Handsome, noisy and unhackable: How typewriters changed our world

Handsome, noisy and unhackable: How typewriters changed our world

TYPE: Cary Grant and Rosalind Russell in His Girl Friday (Image: Alamy Stock Photo)THIS Thursday, February 14, is best-known for the annual celebra

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typewriter

TYPE: Cary Grant and Rosalind Russell in His Girl Friday (Image: Alamy Stock Photo)

THIS Thursday, February 14, is best-known for the annual celebration of love. But it also marks the bi-centenary of the birth of a very important man: Christopher Latham Sholes. He might not be a household name but he should be. Strictly speaking Sholes, who was born in Pennsylvania in the USA in 1819, did not invent the typewriter, but he did patent and develop the first commercially produced typing machine and gave us the QWERTYUIOP keyboard, which we still use today.

Sholes’s invention ushered in a revolution in the printed word and a golden age of newspaper journalism. We all know the image of the hard-bitten reporter punching the keys, cigarette in mouth, desperate to meet his/her deadline.

His Girl Friday (1940), Citizen Kane (1941) and Front Page Woman (1935) are just three Hollywood classics in which typewriters play a leading, if uncredited role.

The first literary work written on a typewriter is thought to be Mark Twain’s Life On The Mississippi of 1883. The US humorist purchased one in 1874 having seen one displayed in a shop window.

The salesman told him it could achieve a speed of 57 words per minute and Twain was disbelieving. Patrick Robertson in The New Shell Book Of Firsts takes up the story: “A ‘lady typewriter’ was summoned and began to operate the machine while Twain and [his friend] Nasby stood by with watches in their hands. At the end of a minute she had written exactly 57 words.”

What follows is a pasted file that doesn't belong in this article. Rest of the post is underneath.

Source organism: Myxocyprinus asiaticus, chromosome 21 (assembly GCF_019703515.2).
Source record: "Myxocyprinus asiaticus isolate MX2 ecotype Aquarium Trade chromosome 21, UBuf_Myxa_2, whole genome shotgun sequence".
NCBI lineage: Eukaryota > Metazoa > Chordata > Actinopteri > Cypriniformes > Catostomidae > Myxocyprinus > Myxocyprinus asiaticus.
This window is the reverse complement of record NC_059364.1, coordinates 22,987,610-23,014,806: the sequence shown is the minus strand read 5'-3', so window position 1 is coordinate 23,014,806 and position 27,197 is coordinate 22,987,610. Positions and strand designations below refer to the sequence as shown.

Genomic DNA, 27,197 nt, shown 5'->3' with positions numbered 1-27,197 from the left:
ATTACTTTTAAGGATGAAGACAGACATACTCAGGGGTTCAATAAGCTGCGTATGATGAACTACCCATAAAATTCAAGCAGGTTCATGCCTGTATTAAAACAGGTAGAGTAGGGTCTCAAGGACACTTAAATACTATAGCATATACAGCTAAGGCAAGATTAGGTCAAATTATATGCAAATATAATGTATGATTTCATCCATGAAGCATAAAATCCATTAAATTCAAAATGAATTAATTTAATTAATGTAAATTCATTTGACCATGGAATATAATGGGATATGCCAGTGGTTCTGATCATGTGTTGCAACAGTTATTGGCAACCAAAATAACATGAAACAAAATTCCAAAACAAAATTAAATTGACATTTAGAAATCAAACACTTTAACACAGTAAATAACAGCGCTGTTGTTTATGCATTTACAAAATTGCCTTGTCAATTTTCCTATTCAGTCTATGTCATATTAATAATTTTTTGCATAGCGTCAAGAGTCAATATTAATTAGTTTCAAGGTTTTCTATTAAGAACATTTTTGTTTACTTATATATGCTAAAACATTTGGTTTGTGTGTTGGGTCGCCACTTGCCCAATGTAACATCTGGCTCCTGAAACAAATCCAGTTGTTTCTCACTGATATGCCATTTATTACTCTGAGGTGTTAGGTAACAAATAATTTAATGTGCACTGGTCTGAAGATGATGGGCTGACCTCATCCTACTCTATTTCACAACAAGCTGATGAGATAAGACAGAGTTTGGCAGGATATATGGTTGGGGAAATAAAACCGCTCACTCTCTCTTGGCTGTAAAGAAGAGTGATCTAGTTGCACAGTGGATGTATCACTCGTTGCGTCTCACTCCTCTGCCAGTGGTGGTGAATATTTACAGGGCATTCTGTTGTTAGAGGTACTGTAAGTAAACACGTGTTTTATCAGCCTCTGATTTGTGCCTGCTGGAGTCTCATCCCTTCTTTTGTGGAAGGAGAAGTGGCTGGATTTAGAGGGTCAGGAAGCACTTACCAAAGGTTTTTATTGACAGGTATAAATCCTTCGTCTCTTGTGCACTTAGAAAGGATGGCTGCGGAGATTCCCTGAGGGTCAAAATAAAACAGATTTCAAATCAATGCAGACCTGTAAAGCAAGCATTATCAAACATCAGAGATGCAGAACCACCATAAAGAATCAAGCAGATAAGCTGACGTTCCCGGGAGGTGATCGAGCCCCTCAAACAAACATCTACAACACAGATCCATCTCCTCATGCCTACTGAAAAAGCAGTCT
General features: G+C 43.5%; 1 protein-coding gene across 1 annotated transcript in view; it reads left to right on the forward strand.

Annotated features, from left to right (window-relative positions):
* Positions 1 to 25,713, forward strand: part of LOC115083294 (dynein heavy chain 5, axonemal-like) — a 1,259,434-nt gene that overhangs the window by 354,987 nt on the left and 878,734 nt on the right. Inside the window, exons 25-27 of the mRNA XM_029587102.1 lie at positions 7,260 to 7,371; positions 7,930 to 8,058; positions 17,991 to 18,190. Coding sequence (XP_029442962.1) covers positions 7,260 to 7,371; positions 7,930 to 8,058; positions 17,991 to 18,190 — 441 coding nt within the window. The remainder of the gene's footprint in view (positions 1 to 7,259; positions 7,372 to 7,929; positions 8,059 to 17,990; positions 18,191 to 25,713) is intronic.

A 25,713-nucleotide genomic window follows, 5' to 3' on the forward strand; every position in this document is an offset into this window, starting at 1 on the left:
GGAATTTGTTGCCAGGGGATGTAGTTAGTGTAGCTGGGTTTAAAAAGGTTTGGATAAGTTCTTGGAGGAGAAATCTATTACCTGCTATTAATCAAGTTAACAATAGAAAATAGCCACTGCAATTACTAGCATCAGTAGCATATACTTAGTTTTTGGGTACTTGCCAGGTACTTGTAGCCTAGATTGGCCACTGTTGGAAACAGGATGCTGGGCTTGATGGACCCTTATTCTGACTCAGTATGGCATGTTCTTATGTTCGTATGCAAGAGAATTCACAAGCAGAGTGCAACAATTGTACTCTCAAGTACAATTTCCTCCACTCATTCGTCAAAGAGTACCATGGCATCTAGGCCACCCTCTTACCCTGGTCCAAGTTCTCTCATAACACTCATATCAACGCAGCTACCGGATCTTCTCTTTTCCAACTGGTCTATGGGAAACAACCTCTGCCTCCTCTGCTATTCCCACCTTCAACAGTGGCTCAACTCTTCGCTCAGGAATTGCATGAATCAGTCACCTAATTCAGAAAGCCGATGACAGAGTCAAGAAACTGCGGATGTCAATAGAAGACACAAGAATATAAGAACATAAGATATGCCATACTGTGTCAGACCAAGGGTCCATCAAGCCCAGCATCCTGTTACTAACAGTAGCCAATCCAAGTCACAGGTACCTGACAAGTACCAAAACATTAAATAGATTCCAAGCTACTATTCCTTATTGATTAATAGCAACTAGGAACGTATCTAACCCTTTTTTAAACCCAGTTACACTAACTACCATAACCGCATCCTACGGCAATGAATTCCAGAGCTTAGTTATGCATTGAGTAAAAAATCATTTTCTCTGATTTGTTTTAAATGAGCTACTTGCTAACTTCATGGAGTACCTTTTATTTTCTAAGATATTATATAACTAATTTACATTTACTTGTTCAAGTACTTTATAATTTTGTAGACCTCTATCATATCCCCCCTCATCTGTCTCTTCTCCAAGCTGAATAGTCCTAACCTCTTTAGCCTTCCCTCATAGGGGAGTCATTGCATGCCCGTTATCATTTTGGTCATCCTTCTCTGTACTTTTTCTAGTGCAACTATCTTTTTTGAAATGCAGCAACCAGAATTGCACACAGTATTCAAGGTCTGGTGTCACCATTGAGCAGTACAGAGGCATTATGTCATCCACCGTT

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Typewriter fan Tom Hanks (Image: Gravitas Ventures)

It was only when they returned to their hotel that they realised the “lady typewriter” had simply typed the same sentence over and over again.

“If Twain felt he had been duped, it was too late to alter the fact that he had already become the first author to possess a typewriter,” notes Robertson.

A one-off made in 1808 for a blind Italian countess is thought to have been the first usable typewriter.

A Danish contraption called a Writing Ball, made of brass and steel and weighing 165lb appeared in 1870 and went on sale in London in 1872 for £100 – about £10,700 in today’s money – the same year that Sholes’s first machine appeared, immediately superseding it.

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Antique typewriter (Image: Getty Images/Dorling Kindersley)

Originally, the keys were arranged in alphabetical order. But Sholes and his backer James Densmore decided on an arrangement based on the order of type in a printer’s case which would avoid the keys of the most popular letters jamming at speed. The universal QWERTYUIOP keyboard, still going strong after nearly 150 years, was born.

Despite Sholes and Glidden Type-Writers signing a deal with arms manufacturers Remington for mass production, it took a while to become a commercial success. The problem was the fact that the typescript was prone to fade.

Writes Robertson: “The breakthrough came in 1885 with the introduction of permanent inks which was soon to have the effect (coupled with other improvements) of making the typewriter an essential item of office equipment, rather than a novelty or status symbol.”

From that point the typewriter transformed the labour market – and made a big impact by increasing female employment.